Review: THE LION KING Returns, Without Spoilers
Jon Faverau's photo-realistic remake stars Donald Glover, Beyonce, Chiwetel Ejiofor, John Oliver, Keegan-Michael Key, Seth Rogan and more.
The box office circle of life preys on via Disney’s latest immaculate “live action” redoing of one of its popular animated classics, The Lion King.
“Live action” earns its quotation marks this time, since in reality, this updated version of the familiar tale of lion cub Simba’s tumultuous ascension to the throne of the animal kingdom is no less animated than the original 1994 version. That film, all these years later, remains one of the most beloved films of Disney’s animation renaissance, perhaps of the studio’s entire oeuvre. With its latest live-action adaptation, the studio is looking to make us feel the love again, in a whole different way.
Having accomplished something wonderfully similar in terms of photorealistic animation with 2016’s The Jungle Book, director Jon Faverau is unquestionably the man for the job. This time, with no human characters and far more variety of wildlife, Faverau pushes the scope and technology even further. Unlike The Jungle Book, though, he takes noticeably fewer detours from the beloved source material. As in, virtually none. The result is a remake that is as beautiful as it is unnecessary. The Lion King 2019 seems to exist only and entirely because it can.
(Before this review advances any further into the thicket, a friendly note to critics from Disney, sent as part of their press screening invite…. “In order to give audiences around the world the opportunity to enjoy our movies to the fullest and allow them to discover any surprises and plot twists, we respectfully ask that you as press refrain from revealing spoilers and detailed story points in your coverage.” Say sayth The Mouse, so shall it be done. Just as when the same text was used in the service of Avengers: Endgame and Captain Marvel, I assure that you will find no spoilers for Disney’s The Lion King here. I couldn’t spoil The Lion King if I wanted to.)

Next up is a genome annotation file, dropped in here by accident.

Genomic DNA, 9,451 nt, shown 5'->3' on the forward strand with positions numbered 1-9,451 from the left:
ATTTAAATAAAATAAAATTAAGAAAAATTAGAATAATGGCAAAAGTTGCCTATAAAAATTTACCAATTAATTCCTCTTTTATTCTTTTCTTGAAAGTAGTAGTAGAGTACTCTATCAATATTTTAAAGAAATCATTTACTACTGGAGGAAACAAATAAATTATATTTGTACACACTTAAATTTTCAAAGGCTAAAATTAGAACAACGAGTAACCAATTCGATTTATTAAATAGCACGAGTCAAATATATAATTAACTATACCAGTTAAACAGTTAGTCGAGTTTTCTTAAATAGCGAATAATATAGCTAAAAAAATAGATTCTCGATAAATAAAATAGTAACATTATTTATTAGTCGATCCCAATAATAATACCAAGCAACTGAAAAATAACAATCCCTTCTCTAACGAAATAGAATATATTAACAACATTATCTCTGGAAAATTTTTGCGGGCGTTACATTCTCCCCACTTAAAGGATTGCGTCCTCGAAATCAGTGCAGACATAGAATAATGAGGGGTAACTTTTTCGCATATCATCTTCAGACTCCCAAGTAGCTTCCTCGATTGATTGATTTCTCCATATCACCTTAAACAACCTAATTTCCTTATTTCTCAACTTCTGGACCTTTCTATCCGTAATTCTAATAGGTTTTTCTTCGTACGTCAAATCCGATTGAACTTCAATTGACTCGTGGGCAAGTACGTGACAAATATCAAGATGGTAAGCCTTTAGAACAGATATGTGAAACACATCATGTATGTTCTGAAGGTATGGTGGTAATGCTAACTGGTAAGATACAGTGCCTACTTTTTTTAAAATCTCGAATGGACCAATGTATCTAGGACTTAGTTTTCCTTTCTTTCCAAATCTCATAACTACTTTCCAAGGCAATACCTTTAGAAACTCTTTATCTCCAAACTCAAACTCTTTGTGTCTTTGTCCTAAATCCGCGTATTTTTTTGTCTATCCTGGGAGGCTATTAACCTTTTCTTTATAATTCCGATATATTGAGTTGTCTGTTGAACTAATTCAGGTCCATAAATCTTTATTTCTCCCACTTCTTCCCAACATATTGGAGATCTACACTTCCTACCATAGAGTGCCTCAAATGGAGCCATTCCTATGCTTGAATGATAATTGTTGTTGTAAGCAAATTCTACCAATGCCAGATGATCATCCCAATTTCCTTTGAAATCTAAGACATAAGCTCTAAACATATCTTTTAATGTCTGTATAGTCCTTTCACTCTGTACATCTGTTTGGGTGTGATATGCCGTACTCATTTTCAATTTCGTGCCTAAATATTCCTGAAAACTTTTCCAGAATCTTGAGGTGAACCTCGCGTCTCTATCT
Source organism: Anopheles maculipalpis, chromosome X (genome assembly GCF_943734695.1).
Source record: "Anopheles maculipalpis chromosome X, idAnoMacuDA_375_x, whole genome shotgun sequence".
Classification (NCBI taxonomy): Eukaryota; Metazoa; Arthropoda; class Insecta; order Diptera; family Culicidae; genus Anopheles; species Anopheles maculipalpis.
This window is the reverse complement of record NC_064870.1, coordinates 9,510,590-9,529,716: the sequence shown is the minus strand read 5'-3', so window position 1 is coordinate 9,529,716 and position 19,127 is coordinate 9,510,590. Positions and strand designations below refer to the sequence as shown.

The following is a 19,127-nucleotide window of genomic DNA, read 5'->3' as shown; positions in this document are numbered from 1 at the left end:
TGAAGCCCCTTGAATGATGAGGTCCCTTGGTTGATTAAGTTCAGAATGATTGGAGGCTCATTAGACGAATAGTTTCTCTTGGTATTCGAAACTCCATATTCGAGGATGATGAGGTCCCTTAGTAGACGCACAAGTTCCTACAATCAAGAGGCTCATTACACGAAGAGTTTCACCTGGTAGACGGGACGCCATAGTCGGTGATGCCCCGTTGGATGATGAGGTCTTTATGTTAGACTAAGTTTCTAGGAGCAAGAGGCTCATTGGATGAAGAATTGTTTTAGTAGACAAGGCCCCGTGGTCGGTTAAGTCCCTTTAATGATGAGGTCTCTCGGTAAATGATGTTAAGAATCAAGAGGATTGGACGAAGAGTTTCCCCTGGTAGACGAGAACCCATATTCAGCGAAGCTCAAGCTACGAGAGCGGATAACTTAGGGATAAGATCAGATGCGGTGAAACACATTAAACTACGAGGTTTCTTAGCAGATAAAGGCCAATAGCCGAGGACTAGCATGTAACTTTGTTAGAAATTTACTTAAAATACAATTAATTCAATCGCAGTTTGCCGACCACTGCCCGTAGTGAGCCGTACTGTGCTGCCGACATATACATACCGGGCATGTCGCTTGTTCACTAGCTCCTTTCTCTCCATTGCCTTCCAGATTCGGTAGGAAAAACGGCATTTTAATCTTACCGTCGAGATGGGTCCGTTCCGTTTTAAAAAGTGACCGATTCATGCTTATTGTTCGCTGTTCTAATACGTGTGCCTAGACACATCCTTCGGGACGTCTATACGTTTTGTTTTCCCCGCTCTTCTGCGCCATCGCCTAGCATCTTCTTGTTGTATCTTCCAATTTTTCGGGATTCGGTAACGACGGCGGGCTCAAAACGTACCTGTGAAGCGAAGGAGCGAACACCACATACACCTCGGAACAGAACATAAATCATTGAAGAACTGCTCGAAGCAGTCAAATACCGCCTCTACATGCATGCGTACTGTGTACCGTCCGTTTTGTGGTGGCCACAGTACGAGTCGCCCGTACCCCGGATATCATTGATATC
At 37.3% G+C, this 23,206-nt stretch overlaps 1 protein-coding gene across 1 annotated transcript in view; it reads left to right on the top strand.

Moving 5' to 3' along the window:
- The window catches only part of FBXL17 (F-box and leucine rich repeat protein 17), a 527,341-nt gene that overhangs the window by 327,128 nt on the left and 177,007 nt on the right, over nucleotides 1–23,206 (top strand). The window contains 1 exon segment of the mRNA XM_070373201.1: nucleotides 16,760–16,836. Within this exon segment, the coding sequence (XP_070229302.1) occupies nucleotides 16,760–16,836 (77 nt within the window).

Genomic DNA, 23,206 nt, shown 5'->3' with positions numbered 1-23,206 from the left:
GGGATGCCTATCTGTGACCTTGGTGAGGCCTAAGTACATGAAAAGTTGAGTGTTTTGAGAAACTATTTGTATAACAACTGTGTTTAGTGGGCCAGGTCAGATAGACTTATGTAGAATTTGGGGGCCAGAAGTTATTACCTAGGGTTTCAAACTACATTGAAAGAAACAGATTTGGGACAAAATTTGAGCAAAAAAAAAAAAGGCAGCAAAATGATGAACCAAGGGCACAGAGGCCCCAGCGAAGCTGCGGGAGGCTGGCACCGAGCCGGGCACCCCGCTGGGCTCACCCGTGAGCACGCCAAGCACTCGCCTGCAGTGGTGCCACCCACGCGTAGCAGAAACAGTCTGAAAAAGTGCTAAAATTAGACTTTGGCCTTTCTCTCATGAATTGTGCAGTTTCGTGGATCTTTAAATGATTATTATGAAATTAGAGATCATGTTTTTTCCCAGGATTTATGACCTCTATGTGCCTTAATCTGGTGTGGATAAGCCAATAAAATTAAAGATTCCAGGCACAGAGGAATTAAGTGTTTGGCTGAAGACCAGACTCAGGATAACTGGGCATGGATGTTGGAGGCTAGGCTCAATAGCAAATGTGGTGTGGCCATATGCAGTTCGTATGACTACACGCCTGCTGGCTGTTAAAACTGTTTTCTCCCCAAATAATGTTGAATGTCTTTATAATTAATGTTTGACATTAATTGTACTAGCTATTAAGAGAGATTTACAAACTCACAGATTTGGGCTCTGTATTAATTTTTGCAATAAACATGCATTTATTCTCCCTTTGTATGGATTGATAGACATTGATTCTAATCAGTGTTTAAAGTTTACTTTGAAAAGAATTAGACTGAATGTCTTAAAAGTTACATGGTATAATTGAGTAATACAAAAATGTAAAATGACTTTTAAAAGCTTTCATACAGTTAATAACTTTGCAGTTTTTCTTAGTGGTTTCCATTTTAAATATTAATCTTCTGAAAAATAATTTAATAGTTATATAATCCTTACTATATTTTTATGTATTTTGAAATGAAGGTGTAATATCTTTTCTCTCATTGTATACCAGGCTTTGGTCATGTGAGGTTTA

From the songs to the story to the pacing and vibe and even many of the camera angles, so much of this new version remains the same that one wonders why and how the original’s directors Rob Minkoff and Roger Allers do not receive co-directing credit. Indeed, the film states that it is based upon the screenplay by Irene Mecchi and Jonathan Roberts, with Allers and Minkoff having to settle for a glorified special thanks.
What we’ve got, then, is a very state of the art reconstruction of a beloved previous film, quite often shot-for-shot, but with new actors and a more contemporary veneer. In those respects, The Lion King 2019 is not at all unlike Gus Van Sant’s ill-advised 1998 recreation of Hitchcock’s Psycho. This Lion King has more in common with that in terms of method and direction than it does its fellow recent Disney live action remakes. (Aladdin, Dumbo, Beauty and the Beast, Cinderella).
But, for all of its familiarity and adherence to its predecessor’s ways, Favreau’s Lion King is all the more successful than most 2019 would-be summer blockbusters. Favreau is able to key in on the magic of what makes the 1994 Lion King immortal, as opposed to just cloning it. This version, like that one, is very much alive. At times- fleeting moments, really- it is even better. Even transcendent.